In 2003, pro-merger forces said that the two unions, if they remained separate, would compete against each other in areas of shared jurisdiction, while the anti-merger contingent said that wouldn't happen. However, Membership First has since criticized AFTRA for undercutting SAG in basic cable.

SAG and AFTRA have negotiated many of their contracts jointly, under an agreement known as Phase One, since 1981. However, after a long-running feud came to a head in March, AFTRA suspended the agreement and negotiated a new TV deal separately. The contract was ratified by AFTRA's rank and file July 8 after SAG leadership waged a vocal, one-month campaign against it. Among other things, the guild said it didn't do enough to secure jurisdiction or comprehensive residual payments for work in new media.

SAG's own TV/Theatrical negotiations remain stalled. Producers gave what they called a final offer to the guild June 30. SAG's negotiating committee issued a counterproposal that producers have rejected. No new talks are scheduled.

--Andrew Salomon

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If this group of talented actors were truly interested in seeing SAG get the very best deal it can, their statement would have begun with full and unwavering support for the current elected leadership in our ongoing negotiations. As it is, their timing and their tone appear to be an effort to undermine current leadership, which doesn't help us get the best deal.

Mr. Vaughn, Mr. Arkin, Ms. Brenneman, and the rest of this group should draw a lesson from how Senator Obama is handling the Iraq situation vis a vis the party in power. The senator is just as quick to support the troops as he is to criticize the current commander-in-chief's policies. In fact, Obama has been in front of the current administration on a number of issues. A few months ago his opponents in both parties criticized him for stating that he would move on actionable intelligence about Al Queda activities in Pakistan if the Pakistanis could not. What's happened since? President Bush has done just that.

Supporting the troops in the context of SAG means expressing solidarity with your fellow actors in getting the best deal while at the same time explaining how you'd do things better next time. It also can mean being in front of the current leadership.

Mr. Vaughn, Mr. Arkin, Ms. Brenneman, the other 28 on this list - if you have suggestions for President Rosenberg as to how he may more successfully conclude the current negotiations with the AMPTP and not take a lousy rotten deal like AFTRA signed, I'm sure he's all ears. If you have ideas as to how to go about keeping AFTRA from poaching shows that should be SAG shows by offering the production companies sweetheart deals on wages, residuals, and working conditions at the expense of the actors, please share these ideas with all of us. We need your energy, your wisdom, your expertise.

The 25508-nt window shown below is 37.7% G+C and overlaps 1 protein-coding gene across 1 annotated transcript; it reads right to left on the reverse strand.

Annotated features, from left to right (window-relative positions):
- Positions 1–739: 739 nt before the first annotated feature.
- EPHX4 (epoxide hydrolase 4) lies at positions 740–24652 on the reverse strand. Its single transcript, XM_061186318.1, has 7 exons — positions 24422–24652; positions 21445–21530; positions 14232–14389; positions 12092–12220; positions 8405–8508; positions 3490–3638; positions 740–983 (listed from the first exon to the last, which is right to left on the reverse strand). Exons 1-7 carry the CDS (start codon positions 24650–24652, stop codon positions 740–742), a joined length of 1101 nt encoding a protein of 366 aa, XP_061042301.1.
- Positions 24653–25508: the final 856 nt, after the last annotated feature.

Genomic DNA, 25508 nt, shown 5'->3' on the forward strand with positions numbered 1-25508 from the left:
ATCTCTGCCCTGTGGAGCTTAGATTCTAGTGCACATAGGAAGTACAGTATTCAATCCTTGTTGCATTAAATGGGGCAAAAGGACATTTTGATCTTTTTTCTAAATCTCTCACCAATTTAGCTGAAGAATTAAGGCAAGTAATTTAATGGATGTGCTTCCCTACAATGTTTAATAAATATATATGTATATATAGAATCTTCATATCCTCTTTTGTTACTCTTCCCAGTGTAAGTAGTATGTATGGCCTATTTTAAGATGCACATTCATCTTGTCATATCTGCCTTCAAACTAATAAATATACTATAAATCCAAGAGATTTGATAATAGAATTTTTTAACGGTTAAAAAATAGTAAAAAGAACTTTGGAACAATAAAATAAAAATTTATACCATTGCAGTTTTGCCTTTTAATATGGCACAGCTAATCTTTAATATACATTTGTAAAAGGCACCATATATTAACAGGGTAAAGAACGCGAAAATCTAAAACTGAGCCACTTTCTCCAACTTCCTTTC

But please, bring positive suggestions to move things forward to better protect actors. Simply lobbing brickbats at the current elected SAG leadership only helps the AMPTP.

Heister's delusional. No one with a brain supports the out of control crackpots who are in the process of running SAG into the ground. They're the same self-important fanatics who promised the world and delivered nothing, except for a war none of us wanted.

The Membership First morons have spent SAG into the ground, wasted opportunity after opportunity to strengthen the union and now are bashing people who've volunteered to step up and make things right.

The biggest difference between the Vaughn slate and the MeFirst maniacs is that the actors on Vaughn's slate have a record of actually doing the work. The MeFirst names never show up at board meetings, but let unknown and unstable alternates take over.

Look where they've gotten us.

An unconditional statement of support for the Allens? There aren't enough drugs in the world to cure that kind of sickness.